Before entering parliament I had the great honour to be a union official, the National Secretary of the Community and Public Sector Union. One of the best groups of members I ever got to represent were the employees of the ABC. They were without doubt some of the most intelligent, committed and talented people I ever represented in my industrial capacity.
It was with great sadness that I and my colleagues at the CPSU learnt that long-term ABC journalist Paul Lockyer, cameraman John Bean and pilot Gary Ticehurst had died in tragic circumstances. They were filming the flooding at Lake Eyre in Central Australia and the helicopter crashed in a remote location on the lake’s edge. Investigators from the Australian Transport Safety Bureau only reached the scene on Friday night. We had hoped that it would not end in tragedy in that 12 or 14 hours after learning about the accident, but regrettably that was not the case.
Paul Lockyer was a distinguished international journalist who produced a truly remarkable body of work, and in statements in this place and elsewhere many people have paid tribute to that work. He had been a correspondent in Washington, Singapore and throughout Asia and had won a Logie award for best TV reporter. His work in recent years focused on regional and rural issues and his work on the Queensland floods this year won universal acclaim. I am quite certain that he will, tragically posthumously, receive further awards for that work. Not only that; it is clear from the outpouring of grief and regret from not only his colleagues at the ABC and in the Australian media community but also from the broader ABC family that Paul was highly valued as a good friend. The qualities that made him a good friend and a good mate shone through in his journalism and touched audiences everywhere across Australia. It is not easy to win trust let alone affection from people who are living in regional Australia, but it was clear from his reports from regional Australia that he was good with people and they in turn respected and trusted him with their stories.
At the time of the accident, Paul, John and Gary were filming for another acclaimed documentary for ABC Television on Lake Eyre. Paul Lockyer was one of the ABC’s most experienced journalists, with an award-winning career spanning more than 40 years locally and internationally.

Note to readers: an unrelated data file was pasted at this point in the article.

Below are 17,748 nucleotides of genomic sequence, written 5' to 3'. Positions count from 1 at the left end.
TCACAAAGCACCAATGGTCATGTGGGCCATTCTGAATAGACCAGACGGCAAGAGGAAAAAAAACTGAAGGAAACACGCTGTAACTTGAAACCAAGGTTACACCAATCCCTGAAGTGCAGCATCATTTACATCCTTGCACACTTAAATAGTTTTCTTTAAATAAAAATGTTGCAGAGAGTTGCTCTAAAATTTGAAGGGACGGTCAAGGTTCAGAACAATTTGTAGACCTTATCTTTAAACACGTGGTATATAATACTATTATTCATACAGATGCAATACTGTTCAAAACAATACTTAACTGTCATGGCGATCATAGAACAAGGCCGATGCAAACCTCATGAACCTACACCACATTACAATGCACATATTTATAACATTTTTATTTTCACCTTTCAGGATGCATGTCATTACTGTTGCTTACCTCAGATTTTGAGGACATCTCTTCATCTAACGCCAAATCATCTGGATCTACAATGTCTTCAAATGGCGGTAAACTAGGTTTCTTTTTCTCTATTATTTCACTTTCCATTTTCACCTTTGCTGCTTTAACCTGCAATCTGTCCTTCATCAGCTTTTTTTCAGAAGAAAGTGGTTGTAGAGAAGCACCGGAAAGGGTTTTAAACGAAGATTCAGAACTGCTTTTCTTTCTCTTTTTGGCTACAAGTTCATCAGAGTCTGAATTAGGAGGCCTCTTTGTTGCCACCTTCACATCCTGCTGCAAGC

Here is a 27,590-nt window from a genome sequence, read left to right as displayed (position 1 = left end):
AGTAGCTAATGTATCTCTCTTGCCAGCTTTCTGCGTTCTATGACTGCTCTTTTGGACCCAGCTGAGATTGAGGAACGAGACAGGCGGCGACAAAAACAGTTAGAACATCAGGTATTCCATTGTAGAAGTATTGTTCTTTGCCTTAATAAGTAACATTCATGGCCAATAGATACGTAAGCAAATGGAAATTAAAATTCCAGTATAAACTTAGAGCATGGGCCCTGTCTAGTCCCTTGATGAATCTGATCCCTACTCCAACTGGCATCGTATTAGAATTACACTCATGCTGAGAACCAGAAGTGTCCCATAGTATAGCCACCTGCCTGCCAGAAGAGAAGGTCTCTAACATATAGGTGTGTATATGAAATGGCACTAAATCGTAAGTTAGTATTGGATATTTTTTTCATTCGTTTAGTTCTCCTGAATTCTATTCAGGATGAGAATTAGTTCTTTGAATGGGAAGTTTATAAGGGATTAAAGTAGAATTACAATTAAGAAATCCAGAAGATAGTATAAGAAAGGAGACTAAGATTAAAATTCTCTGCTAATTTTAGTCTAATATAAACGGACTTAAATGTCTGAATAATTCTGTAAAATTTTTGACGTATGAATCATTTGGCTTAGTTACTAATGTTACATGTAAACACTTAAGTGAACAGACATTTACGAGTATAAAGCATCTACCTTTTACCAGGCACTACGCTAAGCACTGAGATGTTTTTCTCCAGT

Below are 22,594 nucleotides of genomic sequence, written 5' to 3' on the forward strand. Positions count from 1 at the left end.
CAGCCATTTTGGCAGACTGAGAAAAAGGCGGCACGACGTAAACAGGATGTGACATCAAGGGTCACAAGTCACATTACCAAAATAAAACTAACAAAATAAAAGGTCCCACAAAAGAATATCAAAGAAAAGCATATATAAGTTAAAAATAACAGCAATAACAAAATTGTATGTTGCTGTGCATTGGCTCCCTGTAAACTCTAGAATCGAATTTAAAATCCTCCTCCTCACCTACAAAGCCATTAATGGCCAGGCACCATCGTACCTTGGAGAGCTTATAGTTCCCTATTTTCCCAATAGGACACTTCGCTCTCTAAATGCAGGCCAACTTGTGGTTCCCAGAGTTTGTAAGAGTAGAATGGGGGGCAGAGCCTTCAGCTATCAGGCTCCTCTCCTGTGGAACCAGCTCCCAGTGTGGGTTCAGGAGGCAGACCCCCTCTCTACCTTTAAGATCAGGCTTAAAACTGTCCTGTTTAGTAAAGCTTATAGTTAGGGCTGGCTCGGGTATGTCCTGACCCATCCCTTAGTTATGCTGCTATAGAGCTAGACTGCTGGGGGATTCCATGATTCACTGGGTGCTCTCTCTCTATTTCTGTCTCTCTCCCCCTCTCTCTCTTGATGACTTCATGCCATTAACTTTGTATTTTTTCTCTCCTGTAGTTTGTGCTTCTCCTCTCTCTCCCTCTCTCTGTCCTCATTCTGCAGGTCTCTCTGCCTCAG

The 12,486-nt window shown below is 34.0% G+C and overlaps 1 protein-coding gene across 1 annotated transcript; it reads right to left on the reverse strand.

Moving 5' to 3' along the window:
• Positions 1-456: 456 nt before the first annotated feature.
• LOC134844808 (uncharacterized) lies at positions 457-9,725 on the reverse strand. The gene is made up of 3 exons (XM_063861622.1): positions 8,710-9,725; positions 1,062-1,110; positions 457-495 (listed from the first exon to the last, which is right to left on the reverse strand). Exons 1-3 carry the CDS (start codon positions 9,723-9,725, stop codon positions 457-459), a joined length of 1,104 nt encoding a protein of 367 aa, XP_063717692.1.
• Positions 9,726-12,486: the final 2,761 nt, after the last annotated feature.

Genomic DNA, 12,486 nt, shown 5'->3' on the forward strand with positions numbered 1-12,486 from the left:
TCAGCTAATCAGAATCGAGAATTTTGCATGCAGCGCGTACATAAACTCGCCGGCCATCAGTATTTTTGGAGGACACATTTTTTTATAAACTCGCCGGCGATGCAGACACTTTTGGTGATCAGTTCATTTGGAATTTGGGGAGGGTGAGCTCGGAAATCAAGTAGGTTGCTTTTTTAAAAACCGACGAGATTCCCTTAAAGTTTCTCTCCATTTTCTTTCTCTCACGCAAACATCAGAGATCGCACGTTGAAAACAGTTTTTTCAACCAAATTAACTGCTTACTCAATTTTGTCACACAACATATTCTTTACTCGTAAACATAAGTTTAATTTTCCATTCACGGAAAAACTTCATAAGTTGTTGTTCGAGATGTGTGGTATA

Many speakers in this condolence motion have spoken about Gary Ticehurst, who was by all accounts one of the best amongst the media pilots. I never met him personally, but I know of him by fame and reputation. On more than one occasion during that infamous Sydney to Hobart race he put his life at risk to ensure the safety of the crews on stricken yachts hit by storms. He was famous within the profession and it is fitting that his work is paid tribute in this debate.
Brisbane based cameraman John Bean worked for the ABC for 20 years across a diverse range of programs, in news and entertainment, including international assignments. In my time representing workers at the ABC we used to represent the people who were behind the camera and the people who did not generally get the fame that the journalists and others did. They were famous and well-respected amongst their colleagues but generally little known amongst the Australian public. It is tragic and perhaps ironic that it takes a tragedy such as this to make the Australian community stand up and recognise the wonderful value of their work; they come out from behind the camera and become visible to us.
These men were not only dedicated media professionals; they were also husbands, fathers, sons and uncles. I know this is a terribly difficult time for their families. I take this opportunity and join with all of my parliamentary colleagues to extend my personal sympathy to their families and friends and to the entire ABC community, who I know are missing them dearly.
ABC Helicopter Crash - Statements on Indulgence - Federal Parliament